It is actually Stonewall and others who have framed the debate to be about trans rights and anyone with any objection is cast as opposing trans rights, which as we know in this rights obsessed time we live in, that makes you the baddy. The question is not should trans people have human rights but should those  declared human ‘rights’ remove some of the human rights from half the population? Is it indeed a human right to self -declare your identity as a woman when you have the body of a man.  Who said it was? There is as yet  no agreed consensus and it has not until now been widely discussed.

Hunt also said that the current situation regarding trans rights reminded her of how people treated gay and lesbians thirty years ago but the two groups are not the same. Gay and lesbian rights never impinged on any other groups’ rights. Some people may have objected morally but that is a different matter. Merging the two is disingenuous but highly emotive, and again casts any opposing view as anti progress.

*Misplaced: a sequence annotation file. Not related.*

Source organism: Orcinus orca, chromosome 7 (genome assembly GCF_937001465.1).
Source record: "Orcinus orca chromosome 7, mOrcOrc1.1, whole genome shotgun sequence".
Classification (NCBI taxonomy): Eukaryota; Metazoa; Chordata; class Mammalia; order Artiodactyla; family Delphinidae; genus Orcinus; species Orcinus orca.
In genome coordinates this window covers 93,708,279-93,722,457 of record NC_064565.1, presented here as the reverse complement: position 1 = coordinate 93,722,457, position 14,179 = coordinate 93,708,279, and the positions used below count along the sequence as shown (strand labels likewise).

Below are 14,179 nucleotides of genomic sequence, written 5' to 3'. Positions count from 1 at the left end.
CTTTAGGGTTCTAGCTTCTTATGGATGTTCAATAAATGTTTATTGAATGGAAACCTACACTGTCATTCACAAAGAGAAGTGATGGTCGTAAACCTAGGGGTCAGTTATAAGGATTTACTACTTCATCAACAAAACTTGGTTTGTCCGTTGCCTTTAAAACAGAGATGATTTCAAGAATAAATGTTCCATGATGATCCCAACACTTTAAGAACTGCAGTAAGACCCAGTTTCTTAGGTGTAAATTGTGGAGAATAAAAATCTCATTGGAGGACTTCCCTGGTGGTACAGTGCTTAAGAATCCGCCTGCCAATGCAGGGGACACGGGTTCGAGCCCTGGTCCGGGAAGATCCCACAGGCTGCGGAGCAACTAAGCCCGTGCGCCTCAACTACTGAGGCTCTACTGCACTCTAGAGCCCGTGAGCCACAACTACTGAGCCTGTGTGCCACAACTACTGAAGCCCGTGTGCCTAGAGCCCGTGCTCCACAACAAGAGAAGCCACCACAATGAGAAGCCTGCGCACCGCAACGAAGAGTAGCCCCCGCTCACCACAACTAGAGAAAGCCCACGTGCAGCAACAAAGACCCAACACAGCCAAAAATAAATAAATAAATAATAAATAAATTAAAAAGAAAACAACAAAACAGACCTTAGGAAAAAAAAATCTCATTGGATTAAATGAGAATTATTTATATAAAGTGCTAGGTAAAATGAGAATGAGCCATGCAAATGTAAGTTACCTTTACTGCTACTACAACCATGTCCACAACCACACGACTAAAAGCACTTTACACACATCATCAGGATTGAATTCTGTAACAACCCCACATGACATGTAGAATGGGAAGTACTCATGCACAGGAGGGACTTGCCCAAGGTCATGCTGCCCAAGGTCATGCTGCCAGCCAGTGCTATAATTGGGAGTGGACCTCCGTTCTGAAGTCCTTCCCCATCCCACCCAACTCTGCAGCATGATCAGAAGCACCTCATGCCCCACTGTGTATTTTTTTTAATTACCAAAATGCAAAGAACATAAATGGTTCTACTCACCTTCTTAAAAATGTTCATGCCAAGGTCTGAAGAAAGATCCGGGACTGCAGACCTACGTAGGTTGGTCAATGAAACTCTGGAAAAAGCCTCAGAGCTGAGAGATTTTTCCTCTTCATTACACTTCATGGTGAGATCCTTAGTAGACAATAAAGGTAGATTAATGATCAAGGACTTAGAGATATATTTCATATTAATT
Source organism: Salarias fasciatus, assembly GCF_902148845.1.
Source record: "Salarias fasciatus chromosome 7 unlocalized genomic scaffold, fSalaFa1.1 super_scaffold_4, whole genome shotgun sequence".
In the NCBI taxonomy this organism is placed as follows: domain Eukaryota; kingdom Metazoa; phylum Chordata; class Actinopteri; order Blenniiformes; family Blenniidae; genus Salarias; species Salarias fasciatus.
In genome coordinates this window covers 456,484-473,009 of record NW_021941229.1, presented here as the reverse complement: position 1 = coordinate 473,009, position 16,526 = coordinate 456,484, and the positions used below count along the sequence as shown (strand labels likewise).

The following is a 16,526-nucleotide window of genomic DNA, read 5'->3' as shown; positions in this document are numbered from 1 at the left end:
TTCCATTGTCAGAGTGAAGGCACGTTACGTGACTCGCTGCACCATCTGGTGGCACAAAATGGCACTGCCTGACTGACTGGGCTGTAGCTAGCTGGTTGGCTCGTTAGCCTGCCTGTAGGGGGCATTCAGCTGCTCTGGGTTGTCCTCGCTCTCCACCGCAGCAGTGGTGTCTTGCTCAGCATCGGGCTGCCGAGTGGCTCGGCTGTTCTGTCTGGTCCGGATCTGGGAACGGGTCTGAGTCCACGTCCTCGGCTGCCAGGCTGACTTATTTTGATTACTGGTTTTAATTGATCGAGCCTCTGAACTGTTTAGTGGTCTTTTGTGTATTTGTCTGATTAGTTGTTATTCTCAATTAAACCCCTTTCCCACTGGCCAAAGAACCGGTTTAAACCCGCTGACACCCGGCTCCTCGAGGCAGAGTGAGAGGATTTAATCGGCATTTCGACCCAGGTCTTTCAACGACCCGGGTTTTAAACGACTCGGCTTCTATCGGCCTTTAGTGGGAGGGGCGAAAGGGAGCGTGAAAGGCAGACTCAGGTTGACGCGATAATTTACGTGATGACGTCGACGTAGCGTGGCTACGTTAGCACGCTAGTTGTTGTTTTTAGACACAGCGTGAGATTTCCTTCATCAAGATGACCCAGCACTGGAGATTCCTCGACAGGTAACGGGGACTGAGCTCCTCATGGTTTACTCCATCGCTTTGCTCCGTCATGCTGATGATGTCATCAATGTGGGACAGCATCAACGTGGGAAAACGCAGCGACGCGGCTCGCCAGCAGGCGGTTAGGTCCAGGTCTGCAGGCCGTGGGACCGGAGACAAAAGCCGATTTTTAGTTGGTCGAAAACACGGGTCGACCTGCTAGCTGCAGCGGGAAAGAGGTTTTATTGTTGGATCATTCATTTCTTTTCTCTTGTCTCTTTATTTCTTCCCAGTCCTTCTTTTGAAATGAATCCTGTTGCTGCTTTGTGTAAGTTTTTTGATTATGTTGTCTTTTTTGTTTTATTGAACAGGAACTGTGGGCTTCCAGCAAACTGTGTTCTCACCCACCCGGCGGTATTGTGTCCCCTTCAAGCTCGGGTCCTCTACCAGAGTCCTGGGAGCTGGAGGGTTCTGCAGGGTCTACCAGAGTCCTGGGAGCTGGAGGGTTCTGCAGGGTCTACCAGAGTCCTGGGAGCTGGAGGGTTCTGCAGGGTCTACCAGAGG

Hunt began the discussion saying that society was going through an obsession with gender. Well I wonder why? It is not actually trans people who have caused this ‘obsession’, but the political ideology and demands being made in their name through organisations like Stonewall that have. They have pushed for several years to impose and instill an ideology in which sex is no longer a priori our category for distinguishing men and women. Most of us did not have any idea of the breadth and depth of the influence of this global movement. Nor are we yet fully comprehending of exactly what it is they are trying to achieve.